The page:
Round Two with the Universal Audio Ox and Insights into Gear Choice and Musicianship

About a year ago, Dan & Mick kicked it at One World Studios with the goal of exploring the prospects and potential of the Universal Audio Ox. (Check out our blog coverage on that episode for a full rundown of the Ox’s brilliant design and sonic potential). But tinkering with the Ox wasn’t all they were up to that day. They also spent the day recording an original song each. Mick’s tune is entitled “All of Me.” For Dan, the track was simply called, “Blistered.” Both blew the doors off of One World and set a new bar for YouTube gear creatives.

The episode this week was a bit of dissection of each song, with discussion on how the Ox performed in comparison with direct miking techniques and traditional gear. Yet the episode also brought to the fore how enjoying and exploring gear isn’t an end to itself: it should always lead to some musical application. Gear should be a catalyst of creativity and a motivator to grow as a musician. As I watched and learned, it struck me that Dan & Mick might have been talking about amps, guitars, pedals, and the Ox, but some of their most poignant words had to do with musicianship.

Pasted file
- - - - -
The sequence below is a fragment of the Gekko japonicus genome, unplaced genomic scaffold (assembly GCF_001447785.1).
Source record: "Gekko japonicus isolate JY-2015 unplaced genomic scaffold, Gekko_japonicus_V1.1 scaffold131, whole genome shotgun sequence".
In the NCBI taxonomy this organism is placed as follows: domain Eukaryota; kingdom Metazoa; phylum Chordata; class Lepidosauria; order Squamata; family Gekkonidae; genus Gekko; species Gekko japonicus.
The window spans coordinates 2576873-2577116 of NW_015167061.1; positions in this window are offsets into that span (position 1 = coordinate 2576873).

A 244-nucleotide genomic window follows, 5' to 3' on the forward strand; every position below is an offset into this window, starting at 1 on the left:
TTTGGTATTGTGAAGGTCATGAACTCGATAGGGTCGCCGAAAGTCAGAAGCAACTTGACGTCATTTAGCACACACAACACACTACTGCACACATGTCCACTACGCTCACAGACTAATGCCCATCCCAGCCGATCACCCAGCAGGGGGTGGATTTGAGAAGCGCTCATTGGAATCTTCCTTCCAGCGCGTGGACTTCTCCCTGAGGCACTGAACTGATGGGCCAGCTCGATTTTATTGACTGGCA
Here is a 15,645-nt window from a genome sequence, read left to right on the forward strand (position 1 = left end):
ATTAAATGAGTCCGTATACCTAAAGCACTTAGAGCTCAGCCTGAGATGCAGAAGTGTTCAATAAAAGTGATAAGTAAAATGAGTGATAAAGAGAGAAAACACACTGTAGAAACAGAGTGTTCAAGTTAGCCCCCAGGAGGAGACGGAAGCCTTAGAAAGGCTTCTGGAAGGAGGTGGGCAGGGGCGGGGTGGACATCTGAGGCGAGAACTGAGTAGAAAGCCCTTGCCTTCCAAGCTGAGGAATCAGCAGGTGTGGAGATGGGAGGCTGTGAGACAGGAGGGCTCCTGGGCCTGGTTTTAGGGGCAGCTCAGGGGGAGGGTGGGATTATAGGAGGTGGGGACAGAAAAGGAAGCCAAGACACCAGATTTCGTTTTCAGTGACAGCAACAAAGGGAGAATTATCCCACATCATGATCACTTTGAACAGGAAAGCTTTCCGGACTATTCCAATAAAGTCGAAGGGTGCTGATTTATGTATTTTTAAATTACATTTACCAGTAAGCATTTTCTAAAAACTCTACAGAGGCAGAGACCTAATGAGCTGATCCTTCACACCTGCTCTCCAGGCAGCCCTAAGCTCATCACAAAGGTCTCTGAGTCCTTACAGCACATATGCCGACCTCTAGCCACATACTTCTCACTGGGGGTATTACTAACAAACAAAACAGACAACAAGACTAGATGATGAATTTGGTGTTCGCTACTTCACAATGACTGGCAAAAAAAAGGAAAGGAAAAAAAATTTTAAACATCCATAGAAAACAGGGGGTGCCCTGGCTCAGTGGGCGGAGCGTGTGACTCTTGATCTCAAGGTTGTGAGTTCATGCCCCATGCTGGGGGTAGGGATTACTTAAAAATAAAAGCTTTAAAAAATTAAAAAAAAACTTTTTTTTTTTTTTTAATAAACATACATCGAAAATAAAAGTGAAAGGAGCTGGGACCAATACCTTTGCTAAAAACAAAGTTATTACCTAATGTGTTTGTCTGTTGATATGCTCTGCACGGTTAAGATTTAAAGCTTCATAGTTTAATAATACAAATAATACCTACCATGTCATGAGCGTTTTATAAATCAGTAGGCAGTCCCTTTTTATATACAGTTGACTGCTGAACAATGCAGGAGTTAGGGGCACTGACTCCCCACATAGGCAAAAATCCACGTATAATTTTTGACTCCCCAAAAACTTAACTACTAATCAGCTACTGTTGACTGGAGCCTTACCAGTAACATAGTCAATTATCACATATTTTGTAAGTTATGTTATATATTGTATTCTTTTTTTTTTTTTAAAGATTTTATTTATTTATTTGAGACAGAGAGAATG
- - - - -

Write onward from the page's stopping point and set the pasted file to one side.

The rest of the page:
Whether you’re new on the journey or stuck in a rut, here’s three takes on how engaging gear can enable and improve your growth as a player, writer, and performer.

  1. Musicianship is about hearing gear in context.

Being a home musician or playing in a small band means you have many jobs. From being your own roadie, to headlining act, to social media manager, to merch table clerk, it’s a busy gig! One hat that’s often difficult to wear, especially for us gearhead guitarists, is that of the Producer.

As Mick reflected on the experience, “I don’t think I would have been able to produce myself when recording in that way as [our Producer] Tom did.” Why? A good producer helps your hear what you can’t or, even better, challenge you to experiment in ways that might not make sense until your hear them in a full context.

Take a guitar track. You’ve written a song, heard it in your head and tirelessly laid down a set of tracks. Then after a quick mix in your DAW, it sounds like a mush. Hmmm…

Dan experienced a bit of this with his song. When listening back to an isolated track of his Telecaster, Vox AC30, Keeley D&M Drive, and Mooer Elec Lady, Mick commented, “That’s fascinating because when you hear the solo guitar track it just sounds all angular, honky, and weird but in the context of the track, it just sits in there perfectly.” To which Dan responded, “That’s what a Producer does. If you just end up putting massive, fat guitar sounds in a track, it ends up being a mess.”

The lesson learned? Make sounds that inspire, write songs that matter, but use gear strategically to ensure that the parts play well together and don’t get lost in the mix, literally. If you don’t have a Producer in the room to guide you on this, get used to asking yourself tough questions and being open to experimenting with sounds that complement others in your songwriting.